My first foray of the new year outside my new hometown of Berlin (two-year artist visa, bay-bee!) will be to the spot where I've "wintered" for the past two years, to attend the excellent documentary film fest there. 2011 marks the 10th year of this fest, and will also mark a changing of the guard for the festival's artistic director, as Erkko Lyytinen steps down. The best part of any fest, besides seeing many fabulous films, is getting to see wonderful friends I don't get to see too often, and meeting today's most talented nonfiction filmmakers. Helsinki also offers some of the most luxurious cinemas and coziest places to eat and drink, and, of course, there is the sauna, plenty of nice vodka and running naked in the snow--in that order. (Photo courtesy Mike Palmieri, Uunisaari, January 2010.)
This year's program, January 25th to 30th, is especially expansive due to this important anniversary and an extensive list of international guests, as well as the superstars of Finnish cinema, will be on hand to celebrate.
This iteration of the festival will concentrate on stories of "single human destinies and current social
phenomena." There will be a special program featuring the experimental documentary work of in cooperation with the Finnish National Audiovisual Archive and the French Cultural Centre of Finland. The Fusion Doc selection contains eight fantastic films that combine both fictional and documentary storytelling. Irish filmmaker, Ken Wardrop, maker of His & Hers, and Italian director, Pietro Marcello, maker of the exquisite La bocca del lupo / Mouth of the Wolf, are part of this program. I am looking forward to seeing the delightful Mr. Wardrop again, and meeting Mr. Marcello whose film sent me over the moon. This year's guest of honor is , director of thirty films. Jarl will have a retrospective, including his "mods trilody," which deals with the subculture in Stockholm and their stylish (and violent) rebellion against the petty bourgeoisie. And Helena Trestikova from Czech Republic, whose latest film, Katka, will be screened at the festival, will be there, as well, and I am thrilled to report that I will have the privilege of interviewing this incredible filmmaker, so look for that soon. (Still from Science Is Fiction, Jean Painlevé, this year's film for the annual silent movie concert.)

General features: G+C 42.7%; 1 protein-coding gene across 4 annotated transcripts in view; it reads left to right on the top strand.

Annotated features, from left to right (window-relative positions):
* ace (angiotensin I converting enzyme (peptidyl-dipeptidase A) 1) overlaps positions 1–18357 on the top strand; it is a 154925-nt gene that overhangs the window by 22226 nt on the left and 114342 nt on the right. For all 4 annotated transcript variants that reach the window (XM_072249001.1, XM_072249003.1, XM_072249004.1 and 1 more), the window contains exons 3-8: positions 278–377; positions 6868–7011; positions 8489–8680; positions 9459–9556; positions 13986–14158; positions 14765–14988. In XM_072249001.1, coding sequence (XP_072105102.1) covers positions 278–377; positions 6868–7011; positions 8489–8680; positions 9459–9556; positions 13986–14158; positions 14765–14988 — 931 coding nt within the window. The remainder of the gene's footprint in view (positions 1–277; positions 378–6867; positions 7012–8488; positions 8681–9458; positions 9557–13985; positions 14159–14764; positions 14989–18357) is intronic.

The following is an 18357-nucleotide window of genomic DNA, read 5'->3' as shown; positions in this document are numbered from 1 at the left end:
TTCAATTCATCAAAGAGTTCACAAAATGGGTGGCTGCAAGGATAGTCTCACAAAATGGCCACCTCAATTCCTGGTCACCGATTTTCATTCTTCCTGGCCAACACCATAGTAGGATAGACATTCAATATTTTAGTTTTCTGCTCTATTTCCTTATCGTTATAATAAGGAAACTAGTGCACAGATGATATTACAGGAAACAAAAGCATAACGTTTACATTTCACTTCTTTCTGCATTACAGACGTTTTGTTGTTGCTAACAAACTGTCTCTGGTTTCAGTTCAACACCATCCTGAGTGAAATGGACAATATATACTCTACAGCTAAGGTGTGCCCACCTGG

Djo Tunda Wa Munga, the producer of the film Congo in Four Acts: After the Mine and the director of State of Mind, will be there. Every year, DocPoint picks a "theme country" to visit through a distinctively-curated film program. This year, there is an extensive look at the Democratic Republic of Congo which examines the present situation of the former Belgian colony featuring filmmakers that come from both Congo and its ex-colonialist countries of Belgium and the Netherlands. German director Martin Baer, director of Kinshasa Symphony, will also attend the fest. Other international guests include Alexander Nanau, the Romanian director of the beautiful, Emmy Award-winning film, The World According to Ion B., and Polish director, Jerzy Sladkowski of Vodka Factory, winner of the Golden Dove for Best Documentary at last year's DOK-Leipzig. (Still from Life of the Watermen, Ernest Genval, 1938.)
DocPoint will also, of course, be celebrating their own native constellation of award-winning films and filmmakers, showing classics, as well as introducing new voices and exciting collaborations. One of the new Finnish films is Mantas Kvedaravicius’s début, Barzakh, produced by Aki Kaurismäki. The film is about a Chechen city where a man disappears after the war. As daily life goes by, those in search of him are drawn into a world where encounters with diviners and legal advisors, torturers and the tortured, secret prisons and mythical lakes, become commonplace. When the disappeared return in dreams, it is said they come from "Barzakh," a land between the living and the dead. (Still from the film, pictured.)
To read about other films and special programs, visit the fest's website. Koskenkorva!